Today Solomon Hykes, Docker's founder and long time CTO, announced in a blog post that he's saying goodbye to the company he founded 10 years ago. Actually, being French he said "au revoir," which was the title of the blog post announcing the departure.
The announcement came as a surprise, even though many Docker watchers had anticipated that Hykes might leave the company soon. The post has generated so much traffic that for much of the afternoon Docker's blog site has been all but unreachable. After a half hour or more trying, we at ITPro Today were finally able to load the page, but with formatting errors.
Although Hykes is young -- 34, which means he was in his early 20s in 2007 when he started Docker as Dotcloud -- in some ways he's a throwback to the wild west days of tech, when founders ruled the companies they started as if they were fiefdoms. Those days were already waning more than a decade before he came on the scene, but Hykes would've fit in. During his tenure as Docker's CTO, he developed something of a reputation among developers as something of a control freak.
Phil Estes, a senior technical staff member at IBM, recently remembered that during a time when the open source Docker project was getting 130-150 pull requests a week, Hykes insisted on approving each and every one.
Estes compared him to Steve Jobs, who "doesn't take your input on how that Mac operates, how it looks."
"Solomon had similar ideas that Docker should feel and operate in a certain way," he said. "This led to a lot of difficult discussions and very long periods of back and forth on some pull requests."
Docker pretty much introduced containers to the world, although the technology had already existed and Docker had basically dusted it off and simplified its use. In the process, it made the path to the cloud much easier. But despite revolutionizing software deployment in data centers and the cloud, the company has had difficulties turning a profit. Last May the company hired SAP Concur co-founder Steve Singh to replace long-time CEO Ben Golub. In September Hykes officially left the CTO position to become the company's chief architect and vice chairman of its board of directors.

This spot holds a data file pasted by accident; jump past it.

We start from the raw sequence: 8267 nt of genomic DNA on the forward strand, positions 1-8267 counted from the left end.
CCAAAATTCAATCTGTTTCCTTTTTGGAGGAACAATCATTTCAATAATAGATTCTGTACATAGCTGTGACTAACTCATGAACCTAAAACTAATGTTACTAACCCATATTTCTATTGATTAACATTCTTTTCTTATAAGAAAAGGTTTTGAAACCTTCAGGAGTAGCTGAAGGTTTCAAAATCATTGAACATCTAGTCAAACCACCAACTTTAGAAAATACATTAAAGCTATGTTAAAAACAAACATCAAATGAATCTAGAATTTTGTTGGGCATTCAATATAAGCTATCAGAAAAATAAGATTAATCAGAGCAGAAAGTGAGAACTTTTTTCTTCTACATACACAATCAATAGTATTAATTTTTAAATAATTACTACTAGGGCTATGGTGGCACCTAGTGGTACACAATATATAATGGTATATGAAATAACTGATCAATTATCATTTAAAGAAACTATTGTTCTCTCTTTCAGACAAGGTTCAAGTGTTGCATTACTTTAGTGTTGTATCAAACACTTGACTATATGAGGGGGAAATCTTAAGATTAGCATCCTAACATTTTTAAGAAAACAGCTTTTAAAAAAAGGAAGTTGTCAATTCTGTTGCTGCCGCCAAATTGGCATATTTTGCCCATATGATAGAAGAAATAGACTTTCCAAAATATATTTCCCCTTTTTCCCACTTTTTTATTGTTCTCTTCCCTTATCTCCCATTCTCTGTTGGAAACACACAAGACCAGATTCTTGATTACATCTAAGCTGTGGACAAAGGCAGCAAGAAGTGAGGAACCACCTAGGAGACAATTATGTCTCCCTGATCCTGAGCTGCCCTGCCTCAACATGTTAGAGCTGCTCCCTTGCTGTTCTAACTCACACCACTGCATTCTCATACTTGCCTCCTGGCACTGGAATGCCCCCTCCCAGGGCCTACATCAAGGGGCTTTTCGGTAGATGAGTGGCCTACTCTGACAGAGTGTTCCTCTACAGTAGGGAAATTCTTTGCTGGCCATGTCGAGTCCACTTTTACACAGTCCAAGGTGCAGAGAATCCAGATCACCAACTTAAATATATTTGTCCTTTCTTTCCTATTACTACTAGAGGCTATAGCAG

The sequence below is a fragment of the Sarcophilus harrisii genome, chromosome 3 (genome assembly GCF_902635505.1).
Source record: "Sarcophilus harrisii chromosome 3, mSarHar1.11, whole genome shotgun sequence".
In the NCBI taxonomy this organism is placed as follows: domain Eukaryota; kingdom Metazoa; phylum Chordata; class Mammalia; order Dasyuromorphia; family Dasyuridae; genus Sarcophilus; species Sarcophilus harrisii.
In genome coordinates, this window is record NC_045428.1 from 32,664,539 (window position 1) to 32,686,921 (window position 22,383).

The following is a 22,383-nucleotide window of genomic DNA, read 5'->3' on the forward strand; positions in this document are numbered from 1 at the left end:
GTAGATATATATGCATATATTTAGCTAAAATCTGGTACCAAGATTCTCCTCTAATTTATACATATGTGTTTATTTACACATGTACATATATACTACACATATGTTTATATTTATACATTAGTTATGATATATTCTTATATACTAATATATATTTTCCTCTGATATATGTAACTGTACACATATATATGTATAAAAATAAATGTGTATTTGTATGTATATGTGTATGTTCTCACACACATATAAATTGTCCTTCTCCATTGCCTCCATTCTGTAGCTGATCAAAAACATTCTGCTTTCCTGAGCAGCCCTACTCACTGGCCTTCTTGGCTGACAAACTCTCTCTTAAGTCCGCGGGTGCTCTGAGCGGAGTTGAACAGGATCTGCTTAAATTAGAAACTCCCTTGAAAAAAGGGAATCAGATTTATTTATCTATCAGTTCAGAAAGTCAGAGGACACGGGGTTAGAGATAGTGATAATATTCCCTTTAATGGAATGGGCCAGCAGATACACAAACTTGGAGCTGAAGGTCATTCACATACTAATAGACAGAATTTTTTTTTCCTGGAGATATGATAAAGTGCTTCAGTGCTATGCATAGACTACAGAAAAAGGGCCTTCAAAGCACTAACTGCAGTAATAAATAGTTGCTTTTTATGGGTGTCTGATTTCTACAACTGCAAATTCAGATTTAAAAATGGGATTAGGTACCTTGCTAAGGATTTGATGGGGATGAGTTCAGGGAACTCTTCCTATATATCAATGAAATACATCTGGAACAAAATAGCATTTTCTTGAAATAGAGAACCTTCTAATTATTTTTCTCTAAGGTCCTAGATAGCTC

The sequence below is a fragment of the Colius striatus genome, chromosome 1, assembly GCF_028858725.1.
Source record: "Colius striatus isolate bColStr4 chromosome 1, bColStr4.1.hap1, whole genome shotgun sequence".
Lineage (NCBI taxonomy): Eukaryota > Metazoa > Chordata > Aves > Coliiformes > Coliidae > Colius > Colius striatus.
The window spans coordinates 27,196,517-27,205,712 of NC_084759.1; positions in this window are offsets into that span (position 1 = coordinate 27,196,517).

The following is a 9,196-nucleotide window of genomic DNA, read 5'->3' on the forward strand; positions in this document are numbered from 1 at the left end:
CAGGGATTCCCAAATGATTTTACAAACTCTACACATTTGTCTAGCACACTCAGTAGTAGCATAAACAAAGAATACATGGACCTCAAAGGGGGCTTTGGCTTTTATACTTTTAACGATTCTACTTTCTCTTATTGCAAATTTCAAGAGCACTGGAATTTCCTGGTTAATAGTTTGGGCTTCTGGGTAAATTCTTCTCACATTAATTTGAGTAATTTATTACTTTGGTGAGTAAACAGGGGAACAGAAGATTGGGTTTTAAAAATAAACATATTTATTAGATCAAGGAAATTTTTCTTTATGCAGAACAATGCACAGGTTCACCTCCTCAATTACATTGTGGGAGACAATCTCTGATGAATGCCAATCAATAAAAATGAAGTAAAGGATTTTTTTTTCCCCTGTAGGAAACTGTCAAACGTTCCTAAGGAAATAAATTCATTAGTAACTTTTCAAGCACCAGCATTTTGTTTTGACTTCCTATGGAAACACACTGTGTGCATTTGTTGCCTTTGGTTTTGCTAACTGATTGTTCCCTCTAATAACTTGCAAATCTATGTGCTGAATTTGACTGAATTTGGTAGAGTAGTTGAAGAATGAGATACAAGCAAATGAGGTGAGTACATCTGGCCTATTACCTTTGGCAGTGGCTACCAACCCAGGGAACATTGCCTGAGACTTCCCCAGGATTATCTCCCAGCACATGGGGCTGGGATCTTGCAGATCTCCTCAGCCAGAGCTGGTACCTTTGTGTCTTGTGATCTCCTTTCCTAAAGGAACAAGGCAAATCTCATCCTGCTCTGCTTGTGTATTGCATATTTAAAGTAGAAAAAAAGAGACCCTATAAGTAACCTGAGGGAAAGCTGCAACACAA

In an effort to bring profitability to Docker, Singh has focused on marketing Docker Enterprise Edition, and evidently Hykes isn't the perfect fit to help that effort.
"Our strategy is simple: every large enterprise in the world is preparing to migrate their applications and infrastructure to the cloud, en masse." Hykes wrote in his farewell blog. "They need a solution to do so reliably and securely, without expensive code or process changes, and without locking themselves to a single operating system or cloud. Today the only solution meeting these requirements is Docker Enterprise Edition.
"This puts Docker at the center of a massive growth opportunity. To take advantage of this opportunity, we need a CTO by Steve’s side with decades of experience shipping and supporting software for the largest corporations in the world. So I now have a new role: to help find that ideal CTO, provide the occasional bit of advice, and get out of the team’s way as they continue to build a juggernaut of a business. As a shareholder, I couldn’t be happier to accept this role."
Hykes will remain on board until the company finds a new CTO. After that he'll continue to be an active board member. And unless he sells his stake in the company, he remains a major shareholder.
"It’s never easy for a founder to part ways with their life’s work," he wrote. "But I realize how incredibly lucky I am to have this problem. Most ideas never materialize. Most software goes unused. Most businesses fail in their first year.
"Yet here we are, one of the largest open-source communities ever assembled, collectively building software that will run on millions of computers around the world. To know that your work was meaningful, and that a vibrant community of people will continue building upon it…. can any founder ask for anything more?"
One thing's for sure. We haven't heard the last of Solomon Hykes.